Schermerhorn et al (2005) suggest eight reasons that people may have for resisting change:
- fear of the unknown
- lack of good information
- fear of loss of security
- no reasons to change
- fear of loss of power
- lack of resources
- bad timing
and propose that to overcome resistance certain criteria need to be met:
- Benefit: whatever it is that is changing, that change should have a clear relative advantage for those being asked to change; it should be seen as ‘a better way’;
- Compatability: the change should be as compatible as possible with existing values and experiences of the people being asked to change;
- Complexity: the change should be no more complex than necessary; it must be as easy as possible for people to understand and use;
- Triability: the change should be something that people can try on a step-by-step basis and make adjustments as things progress.
It strikes me that reasons 1-6 may be founded on the belief of the resisting individual/group that the change is being imposed on them. It is also quite common to encounter challenge/blocking, or passivity/neutrality because of a view that “we don’t get paid (enough) to do that, it’s not our job, we’re not the leaders”. I’m not altogether convinced that some of the criteria are always appropriate; after all if the established habit, values and experience of an organisation are the reason it’s in a pickle then you’d be ill advised to pander to them.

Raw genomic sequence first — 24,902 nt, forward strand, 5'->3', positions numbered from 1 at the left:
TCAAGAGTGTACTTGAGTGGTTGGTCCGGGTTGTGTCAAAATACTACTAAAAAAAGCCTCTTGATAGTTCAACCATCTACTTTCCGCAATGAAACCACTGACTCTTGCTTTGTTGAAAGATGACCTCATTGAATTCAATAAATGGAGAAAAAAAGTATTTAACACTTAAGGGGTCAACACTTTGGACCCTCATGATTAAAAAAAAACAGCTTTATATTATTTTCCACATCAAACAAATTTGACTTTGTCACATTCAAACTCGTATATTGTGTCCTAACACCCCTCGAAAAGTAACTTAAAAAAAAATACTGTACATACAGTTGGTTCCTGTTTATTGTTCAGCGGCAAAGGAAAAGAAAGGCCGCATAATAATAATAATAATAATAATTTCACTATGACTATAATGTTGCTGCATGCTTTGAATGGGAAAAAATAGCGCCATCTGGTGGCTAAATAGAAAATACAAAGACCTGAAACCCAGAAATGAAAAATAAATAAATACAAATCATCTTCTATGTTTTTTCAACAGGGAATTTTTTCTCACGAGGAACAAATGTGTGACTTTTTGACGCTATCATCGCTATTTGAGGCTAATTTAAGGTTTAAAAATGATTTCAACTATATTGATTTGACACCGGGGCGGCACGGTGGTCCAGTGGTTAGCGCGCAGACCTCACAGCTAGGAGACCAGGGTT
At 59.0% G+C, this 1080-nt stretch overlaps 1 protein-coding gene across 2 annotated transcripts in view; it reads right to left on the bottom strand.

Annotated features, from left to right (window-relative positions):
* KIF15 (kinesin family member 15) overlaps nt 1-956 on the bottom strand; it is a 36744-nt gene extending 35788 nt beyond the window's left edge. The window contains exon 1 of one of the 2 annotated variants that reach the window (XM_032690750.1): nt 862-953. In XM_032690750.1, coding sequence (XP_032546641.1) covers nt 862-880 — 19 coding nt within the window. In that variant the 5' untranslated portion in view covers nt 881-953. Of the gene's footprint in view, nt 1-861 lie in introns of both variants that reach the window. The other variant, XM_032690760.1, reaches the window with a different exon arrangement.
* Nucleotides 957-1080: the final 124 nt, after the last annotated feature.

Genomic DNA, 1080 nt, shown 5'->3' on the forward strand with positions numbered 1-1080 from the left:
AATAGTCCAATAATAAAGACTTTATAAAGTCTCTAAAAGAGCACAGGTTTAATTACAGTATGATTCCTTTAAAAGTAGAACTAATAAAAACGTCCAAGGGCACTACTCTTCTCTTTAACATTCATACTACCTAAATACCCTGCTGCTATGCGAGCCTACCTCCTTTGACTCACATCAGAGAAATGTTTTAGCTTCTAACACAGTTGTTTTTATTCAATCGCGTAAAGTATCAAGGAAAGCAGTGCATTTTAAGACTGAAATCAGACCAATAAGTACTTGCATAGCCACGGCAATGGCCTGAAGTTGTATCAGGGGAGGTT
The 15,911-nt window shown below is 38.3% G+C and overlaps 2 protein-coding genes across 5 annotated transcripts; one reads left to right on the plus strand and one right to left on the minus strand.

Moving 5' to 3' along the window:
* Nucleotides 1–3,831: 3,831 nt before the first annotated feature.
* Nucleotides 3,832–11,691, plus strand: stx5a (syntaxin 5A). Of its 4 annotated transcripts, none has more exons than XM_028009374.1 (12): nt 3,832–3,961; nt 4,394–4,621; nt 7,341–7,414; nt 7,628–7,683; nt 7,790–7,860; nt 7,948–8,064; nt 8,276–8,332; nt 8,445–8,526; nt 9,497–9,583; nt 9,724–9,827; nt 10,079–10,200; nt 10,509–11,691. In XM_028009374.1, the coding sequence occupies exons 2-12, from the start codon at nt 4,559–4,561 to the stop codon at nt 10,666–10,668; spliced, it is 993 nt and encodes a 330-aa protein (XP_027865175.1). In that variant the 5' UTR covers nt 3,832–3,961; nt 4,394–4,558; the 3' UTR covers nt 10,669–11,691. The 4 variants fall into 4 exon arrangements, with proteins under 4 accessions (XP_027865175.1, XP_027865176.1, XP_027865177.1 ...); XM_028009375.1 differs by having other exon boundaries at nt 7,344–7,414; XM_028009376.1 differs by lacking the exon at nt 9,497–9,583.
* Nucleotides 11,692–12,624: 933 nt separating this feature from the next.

John Kotter’s eight phases of change model is shown below:
It’s clear that the ‘creating the climate for change’ and the ‘engaging and enabling the whole organisation’ phases should be powerful agents in overcoming the view that change is being imposed. The article I’ve just read actually points out that inexperienced leaders often jump to the last few steps without having prepared the ground and consequently face resistance. It also seems reasonable to assume that many of the barriers identified by Schermerhorn would also be addressed by the Kotter Model.
But what about the “we don’t get paid (enough) to do that, it’s not our job, we’re not the leaders” type line? I’m not sure that just looking at the model or even reading the text version in my materials really helps me to sort that out. It all sounds a bit sterile and pseudo-management gobbledygook. When I see the phrase “communicate for buy-in” or even the slightly less hackneyed “share the vision” I start to feel a touch uncomfortable. But…. I think that when you listen to him talk about the process it begins to make a lot more sense. Have a look at the clip of video:
Win the hearts and minds. Effective change is founded on an effort based on a 60/40 split between the two. Ok, so how does that help me? To me this means it’s not just about getting people to ‘like the plan’ or even for them to ‘buy-in’ to the task or change being proposed. For really effective teams there has to be something more. Let me turn briefly to my past experience.